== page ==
Finally Ms Grey argued that the Order improperly purported to delegateFour Aviation Security Service Employees v Minister of Covid-19 Response –  NZHC 3012 8 November 2021.
statutory duties to employers or employees. She argued that this conflicted with the
general principle that a delegated power could not be sub-delegated. She referred
particularly to the duties of employers under cl 8 of the Order, and the obligation of
employees under cl 7 not to carry out work unless they have been vaccinated. The
answer to this argument is, again, in the wording of the empowering provision. This
expressly allows orders made under it to require persons to undertake specified actions or comply with specified measures associated with activities, provided that they meet
the statutory standards that I have already addressed. […] I do not accept
this involves any impermissible sub-delegation.
Which really left s11 of BORA and if that was applicable. In a lot of respects that comes down to the question of who is required to provide a evidence and argument to the court to help it make a decision. The judge rightly points out that the burden falls to both sides.
 When it is alleged that statutory powers have been exercised in a manner thatFour Aviation Security Service Employees v Minister of Covid-19 Response –  NZHC 3012 8 November 2021.
limits fundamental rights in a way that is not demonstrably justified, and it is
established (or, as here, admitted) that the right is in fact limited, the burden falls on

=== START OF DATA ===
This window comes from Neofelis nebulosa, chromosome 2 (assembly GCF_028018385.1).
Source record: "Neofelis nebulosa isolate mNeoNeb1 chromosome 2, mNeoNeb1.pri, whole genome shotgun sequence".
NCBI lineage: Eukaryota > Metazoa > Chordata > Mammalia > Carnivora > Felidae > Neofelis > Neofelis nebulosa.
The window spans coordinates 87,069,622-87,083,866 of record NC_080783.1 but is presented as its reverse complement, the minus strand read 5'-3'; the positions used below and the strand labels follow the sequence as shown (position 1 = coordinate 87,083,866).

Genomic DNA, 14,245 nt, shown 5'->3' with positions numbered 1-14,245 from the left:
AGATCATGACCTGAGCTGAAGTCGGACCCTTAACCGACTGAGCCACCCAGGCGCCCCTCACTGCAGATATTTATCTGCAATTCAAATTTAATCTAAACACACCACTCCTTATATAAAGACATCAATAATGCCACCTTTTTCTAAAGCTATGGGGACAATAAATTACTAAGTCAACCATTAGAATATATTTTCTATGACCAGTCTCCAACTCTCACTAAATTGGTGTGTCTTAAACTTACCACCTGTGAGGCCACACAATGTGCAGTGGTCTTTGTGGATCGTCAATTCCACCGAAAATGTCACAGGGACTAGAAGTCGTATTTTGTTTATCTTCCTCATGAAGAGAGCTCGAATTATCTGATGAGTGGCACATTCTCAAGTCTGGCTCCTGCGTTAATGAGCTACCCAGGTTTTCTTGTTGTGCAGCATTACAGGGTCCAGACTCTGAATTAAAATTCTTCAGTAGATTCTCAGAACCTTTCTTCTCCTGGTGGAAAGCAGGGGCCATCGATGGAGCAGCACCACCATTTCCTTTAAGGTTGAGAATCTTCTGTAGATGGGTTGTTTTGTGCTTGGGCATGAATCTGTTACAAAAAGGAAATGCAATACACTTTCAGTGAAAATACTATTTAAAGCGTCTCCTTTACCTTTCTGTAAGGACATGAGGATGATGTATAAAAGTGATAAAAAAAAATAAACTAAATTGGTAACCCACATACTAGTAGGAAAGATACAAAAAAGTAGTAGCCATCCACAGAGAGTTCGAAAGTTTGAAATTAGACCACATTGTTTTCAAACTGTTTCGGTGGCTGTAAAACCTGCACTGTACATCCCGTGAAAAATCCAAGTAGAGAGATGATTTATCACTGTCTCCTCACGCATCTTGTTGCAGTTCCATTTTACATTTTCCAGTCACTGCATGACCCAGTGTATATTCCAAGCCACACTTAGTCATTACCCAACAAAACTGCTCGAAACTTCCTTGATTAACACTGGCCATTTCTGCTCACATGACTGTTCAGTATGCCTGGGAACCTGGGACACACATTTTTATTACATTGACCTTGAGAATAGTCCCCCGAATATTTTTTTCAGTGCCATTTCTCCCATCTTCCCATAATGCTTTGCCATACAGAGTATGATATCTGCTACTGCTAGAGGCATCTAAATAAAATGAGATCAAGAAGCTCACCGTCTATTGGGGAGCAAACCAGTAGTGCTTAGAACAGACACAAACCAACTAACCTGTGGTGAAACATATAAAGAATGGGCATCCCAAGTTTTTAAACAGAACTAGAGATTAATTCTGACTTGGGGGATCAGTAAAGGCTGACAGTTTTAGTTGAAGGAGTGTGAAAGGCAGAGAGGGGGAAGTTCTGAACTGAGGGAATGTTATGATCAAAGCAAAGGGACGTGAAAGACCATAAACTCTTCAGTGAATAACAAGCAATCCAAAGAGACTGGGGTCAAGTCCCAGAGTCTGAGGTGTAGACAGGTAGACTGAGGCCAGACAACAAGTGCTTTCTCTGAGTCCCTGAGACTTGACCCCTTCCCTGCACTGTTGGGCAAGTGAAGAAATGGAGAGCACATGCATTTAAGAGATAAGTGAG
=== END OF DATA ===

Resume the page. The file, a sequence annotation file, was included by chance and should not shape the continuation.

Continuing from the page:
the Crown to put forward evidence that the limitation is demonstrably justified. But
if the applicant then wishes to establish that what that Crown’s evidence establishes is
factually wrong, it still has the burden to persuade the Court of this.
From the judgement it appears that the Crown fulfilled this requirement, but the applicants did not.
 In the present case the Crown has filed relevant evidence from Dr Bloomfield,Four Aviation Security Service Employees v Minister of Covid-19 Response –  NZHC 3012 8 November 2021.
Dr Town and from Mr James (the Group Manager of Medsafe). The evidence of
Dr Bloomfield and Dr Town, and the underlying information to which they have
referred, forms the evidential basis for the Crown’s argument that the measure is
demonstrably justified. The applicants initially filed no expert evidence of this kind.
Dr Febery put relevant publications and articles before the Court, particularly in her
evidence in reply. I accept that that material is to be properly considered by the Court
in its assessment of whether the measures are demonstrably justified, but it is not
expert evidence of the kind filed by the respondents.
Further opinion was provided outside of the normal court processes and was considered but not tested in court.
The rest of the judgement was pretty routine from there on, and lot of judges commentary was focused on on what I’d describe as incoherent blathering by the applicants and their witnesses. It amused me. For instance on the evidence about the ability of the vaccine to reduce the risk of transmission of Delta
 This evidence was disputed by Dr Thornley, who said that Dr Town’s evidence
failed to “recognise or address the many studies which now confirm that the Pfizer
vaccine is ineffective at stopping transmission of the Delta variant”. I have looked
carefully at Dr Thornley’s evidence to understand the basis for that conclusion. One
of the key studies he referred to had been addressed by both Dr Febery and Dr Town.